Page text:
"Friandises" (French for "bits" or "morsels") was composed on a joint commission from the New York City Ballet and the Juilliard School (on the occasion of its centenary). Although a number of my concert works had been choreographed over the years, this was my first opportunity to compose music intended from the start for physical movement. The result is akin to a baroque French suite in five movements that contains no specific narrative elements.
The initial "intrada" is the least "French" in conception, intended as something of a clarion call for the remainder of the piece. The "sicilienne" makes use of the dotted rhythm common to this dance, while reference to over-the-bar syncopations make the third movement recognizable as a "passepied." The "sarabande" is the most reflective of the movements, and it often either stretches or condenses that dance's traditional 3/2 meter. The finale is a lighthearted "galop" meant to end the work with a large dose of razzle-dazzle.
"Friandises", completed in Baltimore on September 17, 2005, may also be performed as a concert work. It is scored for two flutes (2nd doubling piccolo), two oboes, two clarinets (2nd doubling bass clarinet), two bassoons, four horns, two trumpets, three trombones, tuba, timpani, percussion (one player), harp, and strings.
© 2005 by Christopher Rouse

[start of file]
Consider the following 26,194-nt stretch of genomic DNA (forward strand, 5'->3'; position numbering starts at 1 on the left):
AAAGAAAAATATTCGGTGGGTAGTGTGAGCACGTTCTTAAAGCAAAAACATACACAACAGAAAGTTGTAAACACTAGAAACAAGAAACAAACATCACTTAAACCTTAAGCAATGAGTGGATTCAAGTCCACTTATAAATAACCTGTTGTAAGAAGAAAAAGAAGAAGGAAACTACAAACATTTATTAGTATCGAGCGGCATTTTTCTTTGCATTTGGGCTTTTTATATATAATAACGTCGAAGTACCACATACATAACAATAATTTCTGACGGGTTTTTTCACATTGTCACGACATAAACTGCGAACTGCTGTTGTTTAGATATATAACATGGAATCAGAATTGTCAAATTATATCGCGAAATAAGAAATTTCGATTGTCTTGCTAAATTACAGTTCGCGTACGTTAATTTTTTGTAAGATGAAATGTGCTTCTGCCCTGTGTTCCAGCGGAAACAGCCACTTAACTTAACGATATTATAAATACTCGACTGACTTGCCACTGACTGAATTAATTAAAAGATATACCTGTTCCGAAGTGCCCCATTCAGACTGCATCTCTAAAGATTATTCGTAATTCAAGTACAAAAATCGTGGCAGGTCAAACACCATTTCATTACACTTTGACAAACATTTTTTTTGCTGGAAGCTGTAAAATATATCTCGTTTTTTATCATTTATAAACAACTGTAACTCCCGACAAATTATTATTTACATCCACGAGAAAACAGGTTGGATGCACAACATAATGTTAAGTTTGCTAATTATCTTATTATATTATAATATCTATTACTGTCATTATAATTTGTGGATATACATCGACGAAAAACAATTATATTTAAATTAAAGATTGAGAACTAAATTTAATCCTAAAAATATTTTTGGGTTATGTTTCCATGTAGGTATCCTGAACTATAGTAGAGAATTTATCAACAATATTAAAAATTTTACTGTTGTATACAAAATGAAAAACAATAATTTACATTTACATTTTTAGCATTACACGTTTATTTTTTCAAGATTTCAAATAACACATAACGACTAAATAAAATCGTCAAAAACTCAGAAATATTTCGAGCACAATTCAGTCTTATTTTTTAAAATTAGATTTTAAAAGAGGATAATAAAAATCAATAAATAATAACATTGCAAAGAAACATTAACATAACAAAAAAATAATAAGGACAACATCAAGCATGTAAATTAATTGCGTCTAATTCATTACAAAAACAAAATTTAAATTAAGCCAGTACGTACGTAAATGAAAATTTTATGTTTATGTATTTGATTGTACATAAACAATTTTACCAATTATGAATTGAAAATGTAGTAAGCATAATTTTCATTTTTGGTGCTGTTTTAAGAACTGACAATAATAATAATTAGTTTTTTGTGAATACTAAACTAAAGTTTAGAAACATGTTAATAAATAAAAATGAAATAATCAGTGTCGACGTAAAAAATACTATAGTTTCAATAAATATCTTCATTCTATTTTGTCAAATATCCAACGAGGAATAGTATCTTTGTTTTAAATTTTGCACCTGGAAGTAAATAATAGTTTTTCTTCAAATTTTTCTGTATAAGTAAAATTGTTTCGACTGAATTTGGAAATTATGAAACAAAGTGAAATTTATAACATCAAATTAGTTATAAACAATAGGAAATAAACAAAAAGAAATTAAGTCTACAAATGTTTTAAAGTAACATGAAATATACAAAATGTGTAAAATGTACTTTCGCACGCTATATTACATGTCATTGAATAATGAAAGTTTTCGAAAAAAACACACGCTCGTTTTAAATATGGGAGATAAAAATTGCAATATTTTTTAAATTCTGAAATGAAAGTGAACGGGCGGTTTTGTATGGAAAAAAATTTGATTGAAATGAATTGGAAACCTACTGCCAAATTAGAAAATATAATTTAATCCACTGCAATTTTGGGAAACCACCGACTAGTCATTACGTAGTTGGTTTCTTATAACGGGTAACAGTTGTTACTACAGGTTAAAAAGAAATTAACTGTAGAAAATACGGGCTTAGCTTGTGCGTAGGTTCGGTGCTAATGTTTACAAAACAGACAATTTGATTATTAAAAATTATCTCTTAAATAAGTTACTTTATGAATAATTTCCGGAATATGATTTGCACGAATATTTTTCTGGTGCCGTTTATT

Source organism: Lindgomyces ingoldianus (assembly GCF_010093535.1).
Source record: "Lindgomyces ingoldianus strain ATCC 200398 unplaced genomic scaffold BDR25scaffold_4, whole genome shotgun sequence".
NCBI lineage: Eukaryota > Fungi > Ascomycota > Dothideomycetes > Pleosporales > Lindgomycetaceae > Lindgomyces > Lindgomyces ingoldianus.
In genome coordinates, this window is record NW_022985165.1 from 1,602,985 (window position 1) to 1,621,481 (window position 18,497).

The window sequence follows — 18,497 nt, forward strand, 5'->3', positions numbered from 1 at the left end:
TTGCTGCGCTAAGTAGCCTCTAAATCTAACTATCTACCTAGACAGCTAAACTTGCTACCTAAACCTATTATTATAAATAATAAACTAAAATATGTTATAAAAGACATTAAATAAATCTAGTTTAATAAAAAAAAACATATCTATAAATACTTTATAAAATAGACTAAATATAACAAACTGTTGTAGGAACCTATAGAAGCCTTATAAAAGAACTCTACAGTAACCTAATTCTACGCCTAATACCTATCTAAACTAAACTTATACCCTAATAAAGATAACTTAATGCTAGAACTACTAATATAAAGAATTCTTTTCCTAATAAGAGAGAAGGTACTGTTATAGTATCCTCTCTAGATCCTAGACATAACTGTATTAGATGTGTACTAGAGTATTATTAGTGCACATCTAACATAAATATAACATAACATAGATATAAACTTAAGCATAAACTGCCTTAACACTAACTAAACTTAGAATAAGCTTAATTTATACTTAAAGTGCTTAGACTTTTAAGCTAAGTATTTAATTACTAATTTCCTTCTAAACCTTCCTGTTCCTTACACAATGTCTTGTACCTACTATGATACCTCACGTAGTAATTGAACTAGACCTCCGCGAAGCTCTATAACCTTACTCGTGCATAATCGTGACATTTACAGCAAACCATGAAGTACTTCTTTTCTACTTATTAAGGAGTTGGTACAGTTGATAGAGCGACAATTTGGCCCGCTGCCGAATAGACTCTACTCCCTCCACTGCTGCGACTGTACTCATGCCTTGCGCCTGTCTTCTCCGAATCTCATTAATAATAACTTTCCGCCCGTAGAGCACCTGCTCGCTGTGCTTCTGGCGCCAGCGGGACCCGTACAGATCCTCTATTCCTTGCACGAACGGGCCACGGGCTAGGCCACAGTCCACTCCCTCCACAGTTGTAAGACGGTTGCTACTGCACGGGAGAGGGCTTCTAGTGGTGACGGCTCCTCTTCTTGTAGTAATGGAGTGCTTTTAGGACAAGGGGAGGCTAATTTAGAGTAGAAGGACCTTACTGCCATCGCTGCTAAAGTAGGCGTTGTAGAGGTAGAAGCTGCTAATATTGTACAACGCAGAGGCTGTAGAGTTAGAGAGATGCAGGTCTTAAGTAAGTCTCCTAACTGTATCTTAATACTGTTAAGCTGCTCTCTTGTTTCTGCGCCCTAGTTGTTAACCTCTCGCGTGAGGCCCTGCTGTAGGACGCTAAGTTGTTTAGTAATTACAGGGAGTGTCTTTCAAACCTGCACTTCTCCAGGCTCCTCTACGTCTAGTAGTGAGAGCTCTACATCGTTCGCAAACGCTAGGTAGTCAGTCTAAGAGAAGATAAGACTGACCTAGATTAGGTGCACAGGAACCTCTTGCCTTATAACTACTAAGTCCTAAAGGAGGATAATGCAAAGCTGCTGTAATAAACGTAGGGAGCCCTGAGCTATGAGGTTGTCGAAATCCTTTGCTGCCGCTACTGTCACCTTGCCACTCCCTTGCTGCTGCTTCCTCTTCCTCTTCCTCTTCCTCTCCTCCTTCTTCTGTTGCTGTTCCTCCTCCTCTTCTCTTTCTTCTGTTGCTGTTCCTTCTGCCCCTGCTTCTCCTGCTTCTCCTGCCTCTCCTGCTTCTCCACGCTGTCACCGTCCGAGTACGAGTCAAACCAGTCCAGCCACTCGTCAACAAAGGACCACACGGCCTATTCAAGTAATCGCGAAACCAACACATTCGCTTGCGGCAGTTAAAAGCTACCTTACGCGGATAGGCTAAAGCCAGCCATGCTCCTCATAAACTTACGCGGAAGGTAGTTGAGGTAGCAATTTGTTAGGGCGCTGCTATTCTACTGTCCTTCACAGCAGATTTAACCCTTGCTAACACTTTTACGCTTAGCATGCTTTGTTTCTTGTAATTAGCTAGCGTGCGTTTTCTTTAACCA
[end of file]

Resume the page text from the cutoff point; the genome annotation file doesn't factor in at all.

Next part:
These program notes can be reproduced free of charge with the following credit:
Reprinted by kind permission of Christopher Rouse
"...loud, brash and invigorating." (Click to read the entire article)
"...builds from jazz-inflected ballet to razzle-dazzle technical display." (Click to read the entire article)
"...a rousing, 25-minute ballet score, whose forms wink at the French baroque but whose high energy athleticism, spidery lines, percussive thwacks and moments of repose are rendered in a wholly contemporary and immediately engaging language."
"In five sections, the music alternately suggests the excitement of living, full-out, at the edge of doom and an idyllic sweetness that exists only in the imagination." (Click to read the entire article)
"The music is engaging and interesting, dance-like in its suite form, and certainly one of the best things he has done." (Click to read the entire article)